By Vincent Kwan
From what I gather, people didn’t really care for Frank Ocean’s Grammy performance. Trying, and occasionally failing, to contort his voice to meet the requisite pitches of “Forrest Gump,” Ocean’s onstage demeanor was equal parts exhausting and disaffected. It’s rare to see someone put in so much effort to be that distant, and for someone with a star as bright, and unique, as Ocean’s, we might expect a transcendence in both personality and performance. While you’d be hard-pressed to make the argument that Ocean’s performance was a good one (as big of a Frank Ocean/Odd Future fan as I am, I don’t think I have even that in me), I will make an argument that his performance should challenge us to think about the way we evaluate artistic merit. Frank Ocean’s Grammy performance wasn’t a misfire: It was a misfit.
The Grammy committee showed it was a step and a half too cute for itself, giving Ocean the go-ahead and forgoing someone like, say, Carly Rae Jepsen. As mentioned on NPR’s Pop Culture Happy Hour podcast, a favorite of mine and Erick Brown’s, the gap between critical acclaim and Grammy success is slowly closing. With the legitimacy and viability of its industry in mind, the Grammys has recently heaped praise on what might be termed as “real music,” leaving slick, saccharine pop tunes (i.e. Ms. Jepsen) increasingly by the wayside. The show has had a recent track record of anointing of real instruments (see Mumford and Sons) and real voices (see Adele), even if these real things are wrung through the same musical formula that their “fake,” synthetic counterparts are. But cynicism now meets all things autotuned, while the banjo has ascended to the throne of cultural praise. Toward this end, the Grammy live performances find a renewed importance, showcasing the industry as it desperately wishes to see itself: that behind its layers of veneer, there still exists a core of actual, talented musicians. You might notice that the Grammys frequently goes out of its way to present artists outside of their natural context, creating bizarre artist mash-ups and interesting instrumentation as if to prove that, yes, these people can perform their songs outside of the artifice of the studio.
As someone who has carved out a niche for himself in the realms of sincerity and sensitivity, Frank Ocean might seem an appropriate choice for a winning Grammys performance. Problem is, he’s has never been what you would traditionally consider a good live performer, or at the very least, not a very consistent one. The moments he connects on live television are something to behold , but even then, there’s miles of emotional distance between him and his audience. Given the nature of his music, the remove can be an asset to his performance, but the stars of performer and audience need to align carefully. For entertainers who are known for their charisma and power, good performances are largely a matter of personal effort. For someone like Ocean, a special alchemy of artist and space are required in order for the whole thing to achieve intimacy, rather than reek of disinterest. For this reason, the model of the “sensitive” live performer is far less scalable than the exuberant one, as external considerations matter as much as the performer-driven ones.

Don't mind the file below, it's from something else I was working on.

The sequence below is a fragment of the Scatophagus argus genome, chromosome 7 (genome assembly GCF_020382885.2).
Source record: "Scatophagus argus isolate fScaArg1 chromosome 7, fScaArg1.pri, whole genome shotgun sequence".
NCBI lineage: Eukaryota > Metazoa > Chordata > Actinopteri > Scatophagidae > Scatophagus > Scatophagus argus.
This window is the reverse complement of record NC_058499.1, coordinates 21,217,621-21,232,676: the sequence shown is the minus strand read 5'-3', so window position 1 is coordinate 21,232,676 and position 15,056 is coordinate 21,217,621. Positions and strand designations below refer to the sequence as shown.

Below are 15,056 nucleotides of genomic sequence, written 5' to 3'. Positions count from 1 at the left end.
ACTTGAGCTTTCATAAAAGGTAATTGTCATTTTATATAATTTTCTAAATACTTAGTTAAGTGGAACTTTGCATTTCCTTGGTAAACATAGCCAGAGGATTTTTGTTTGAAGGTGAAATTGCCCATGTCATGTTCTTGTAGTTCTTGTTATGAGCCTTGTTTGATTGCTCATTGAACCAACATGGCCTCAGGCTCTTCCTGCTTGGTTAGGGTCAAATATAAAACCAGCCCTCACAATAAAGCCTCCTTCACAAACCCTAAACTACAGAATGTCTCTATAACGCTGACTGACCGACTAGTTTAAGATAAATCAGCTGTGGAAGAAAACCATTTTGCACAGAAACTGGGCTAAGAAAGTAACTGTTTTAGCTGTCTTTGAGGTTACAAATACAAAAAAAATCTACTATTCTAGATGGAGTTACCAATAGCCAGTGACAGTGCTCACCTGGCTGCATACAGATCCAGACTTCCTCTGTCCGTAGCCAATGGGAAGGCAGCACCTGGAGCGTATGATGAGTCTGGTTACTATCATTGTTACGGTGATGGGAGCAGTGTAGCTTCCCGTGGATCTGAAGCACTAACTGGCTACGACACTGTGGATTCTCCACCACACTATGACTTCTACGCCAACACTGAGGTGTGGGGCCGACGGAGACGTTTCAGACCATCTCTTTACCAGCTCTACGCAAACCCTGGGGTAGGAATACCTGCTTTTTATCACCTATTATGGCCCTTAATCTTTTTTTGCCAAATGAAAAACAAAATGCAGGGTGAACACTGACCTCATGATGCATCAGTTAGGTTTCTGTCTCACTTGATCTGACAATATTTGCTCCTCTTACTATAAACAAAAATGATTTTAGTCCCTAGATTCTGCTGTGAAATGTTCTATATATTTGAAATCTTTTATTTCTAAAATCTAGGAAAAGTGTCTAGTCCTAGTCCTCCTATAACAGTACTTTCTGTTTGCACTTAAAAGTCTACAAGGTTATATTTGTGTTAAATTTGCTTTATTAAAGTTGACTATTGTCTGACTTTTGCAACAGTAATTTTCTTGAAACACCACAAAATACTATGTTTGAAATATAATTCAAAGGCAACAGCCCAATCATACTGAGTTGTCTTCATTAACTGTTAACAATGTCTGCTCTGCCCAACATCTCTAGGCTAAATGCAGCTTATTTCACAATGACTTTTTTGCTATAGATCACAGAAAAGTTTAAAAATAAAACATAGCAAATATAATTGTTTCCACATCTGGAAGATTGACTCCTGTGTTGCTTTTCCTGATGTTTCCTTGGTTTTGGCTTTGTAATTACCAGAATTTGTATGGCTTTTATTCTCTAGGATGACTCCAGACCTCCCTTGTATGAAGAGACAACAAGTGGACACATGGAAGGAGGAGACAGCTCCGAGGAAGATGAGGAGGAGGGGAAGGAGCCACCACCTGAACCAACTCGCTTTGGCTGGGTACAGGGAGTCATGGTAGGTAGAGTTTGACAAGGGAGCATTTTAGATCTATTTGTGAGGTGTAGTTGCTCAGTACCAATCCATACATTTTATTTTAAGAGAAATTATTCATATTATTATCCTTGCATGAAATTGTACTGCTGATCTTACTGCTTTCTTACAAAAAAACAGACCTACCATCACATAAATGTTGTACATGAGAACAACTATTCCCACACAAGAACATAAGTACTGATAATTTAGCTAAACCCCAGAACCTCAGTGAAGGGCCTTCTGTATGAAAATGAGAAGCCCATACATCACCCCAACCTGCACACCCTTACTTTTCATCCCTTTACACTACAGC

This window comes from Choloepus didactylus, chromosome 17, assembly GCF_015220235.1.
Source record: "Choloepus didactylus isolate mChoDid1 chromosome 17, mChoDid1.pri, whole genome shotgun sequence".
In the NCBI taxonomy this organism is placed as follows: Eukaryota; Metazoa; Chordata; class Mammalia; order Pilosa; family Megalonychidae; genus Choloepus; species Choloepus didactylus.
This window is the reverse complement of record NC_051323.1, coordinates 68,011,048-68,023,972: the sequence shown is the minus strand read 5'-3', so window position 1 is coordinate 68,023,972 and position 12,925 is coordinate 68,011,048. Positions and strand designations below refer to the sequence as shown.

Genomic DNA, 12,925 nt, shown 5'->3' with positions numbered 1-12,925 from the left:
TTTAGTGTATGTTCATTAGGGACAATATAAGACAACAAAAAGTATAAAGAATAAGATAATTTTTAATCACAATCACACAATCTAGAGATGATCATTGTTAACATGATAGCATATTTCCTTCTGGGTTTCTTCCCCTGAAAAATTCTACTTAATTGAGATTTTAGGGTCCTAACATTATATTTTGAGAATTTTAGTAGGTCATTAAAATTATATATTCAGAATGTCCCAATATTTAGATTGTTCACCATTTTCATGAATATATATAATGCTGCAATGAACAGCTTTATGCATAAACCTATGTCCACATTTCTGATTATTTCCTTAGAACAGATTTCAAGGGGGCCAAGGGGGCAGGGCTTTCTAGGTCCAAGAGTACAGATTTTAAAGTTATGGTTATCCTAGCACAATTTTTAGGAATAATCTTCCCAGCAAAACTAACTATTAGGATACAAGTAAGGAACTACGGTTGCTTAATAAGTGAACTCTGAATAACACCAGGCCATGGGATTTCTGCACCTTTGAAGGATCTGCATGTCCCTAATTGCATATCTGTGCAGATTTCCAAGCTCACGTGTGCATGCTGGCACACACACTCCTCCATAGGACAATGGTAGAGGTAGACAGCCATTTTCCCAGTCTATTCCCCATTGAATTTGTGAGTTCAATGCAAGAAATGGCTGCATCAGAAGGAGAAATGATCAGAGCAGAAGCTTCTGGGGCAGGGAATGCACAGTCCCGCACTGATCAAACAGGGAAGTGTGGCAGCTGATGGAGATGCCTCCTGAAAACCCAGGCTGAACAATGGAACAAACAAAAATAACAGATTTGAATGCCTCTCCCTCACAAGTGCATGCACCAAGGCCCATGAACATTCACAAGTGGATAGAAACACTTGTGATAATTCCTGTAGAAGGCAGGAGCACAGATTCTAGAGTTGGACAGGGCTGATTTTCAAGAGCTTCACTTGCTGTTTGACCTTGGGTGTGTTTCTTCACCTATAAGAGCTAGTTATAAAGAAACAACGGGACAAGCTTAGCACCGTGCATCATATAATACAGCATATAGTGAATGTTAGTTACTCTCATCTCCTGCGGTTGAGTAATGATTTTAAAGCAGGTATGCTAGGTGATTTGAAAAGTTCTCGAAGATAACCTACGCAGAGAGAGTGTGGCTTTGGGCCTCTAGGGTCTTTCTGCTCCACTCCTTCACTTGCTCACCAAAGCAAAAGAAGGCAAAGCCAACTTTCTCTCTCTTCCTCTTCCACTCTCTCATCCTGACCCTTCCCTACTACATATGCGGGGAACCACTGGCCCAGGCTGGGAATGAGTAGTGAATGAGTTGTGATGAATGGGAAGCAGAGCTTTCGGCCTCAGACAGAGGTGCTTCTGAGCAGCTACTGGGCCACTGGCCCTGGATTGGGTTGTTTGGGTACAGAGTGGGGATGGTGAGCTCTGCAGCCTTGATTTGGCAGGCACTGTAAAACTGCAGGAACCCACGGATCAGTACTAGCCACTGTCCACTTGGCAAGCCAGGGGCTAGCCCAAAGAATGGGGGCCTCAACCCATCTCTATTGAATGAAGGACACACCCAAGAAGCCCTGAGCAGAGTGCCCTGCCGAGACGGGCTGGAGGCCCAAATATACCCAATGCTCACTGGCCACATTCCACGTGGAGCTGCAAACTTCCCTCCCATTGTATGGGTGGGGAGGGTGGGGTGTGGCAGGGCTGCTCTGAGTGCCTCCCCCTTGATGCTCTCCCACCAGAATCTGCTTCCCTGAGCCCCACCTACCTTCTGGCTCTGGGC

It wouldn’t be a stretch to say that Frank didn’t seem very comfortable on stage, and despite news that he wasn’t able to hear his monitors, the larger issue, at least to someone who’s trying to make an argument about it, is that there’s a greater incompatibility between Ocean’s music and the big stage of the Grammys. The first time I heard Frank Ocean was a Youtube clip of “Thinkin’ ‘bout You,” his breakthrough ballad that still has me simping to this day. His falsetto is every bit as piercing, but unlike his live performances, there’s an effortlessness to his voice. Ocean’s lyrics pierce through the digital wilderness, and with the same whirring organs, it leaves as nonchalantly as it comes. “White,” off of the OF Tape, Vol. 2, hits in the same way: a few verses on impermenance delivered by Frank, followed by an instrumental outro that lingers long enough to tease you into thinking he might deliver another verse. Through an electronic medium, Ocean’s songs find a new layer of meaning that doesn’t make the translation to the stage. It’s done as soon as it’s here. In real life, I may feel cheated. On Youtube, I’ll simply click repeat.
The Frank Ocean sound, perfectly packaged into clips that never stay as long or commit as intensely as you may want, is built for the Youtube video, much like that of his associates, Odd Future. It reminds me of when Lana Del Rey’s aimless SNL performance earned her the criticism of everyone from Hipster Runoff to Brian Williams. Neither Del Rey’s persona or her music was ever designed for the television, it was made for you to listen to it through your laptop speakers, over your morning coffee, eventually making you realize you had some shit to think about. For Frank Ocean, Lana Del Rey, and many other artists who’ll grow their celebrity through the internet, we shouldn’t assume their talents will carry over to other mediums, nor should we assume that it was ever meant to be. Given that we consume so much of our music through the internet now, it shouldn’t be a surprise that musicians would tailor their music toward the medium. For all of the criticism Frank Ocean got for the strange monitor of disembodied legs that obscured half his body at the Grammys, it forces us to remember that watching Ocean perform is always done by peering through screens. The music adapts to its distribution, and how it translates to the stages of auditoriums and theaters should not dictate its contained beauty in other, more small mediums.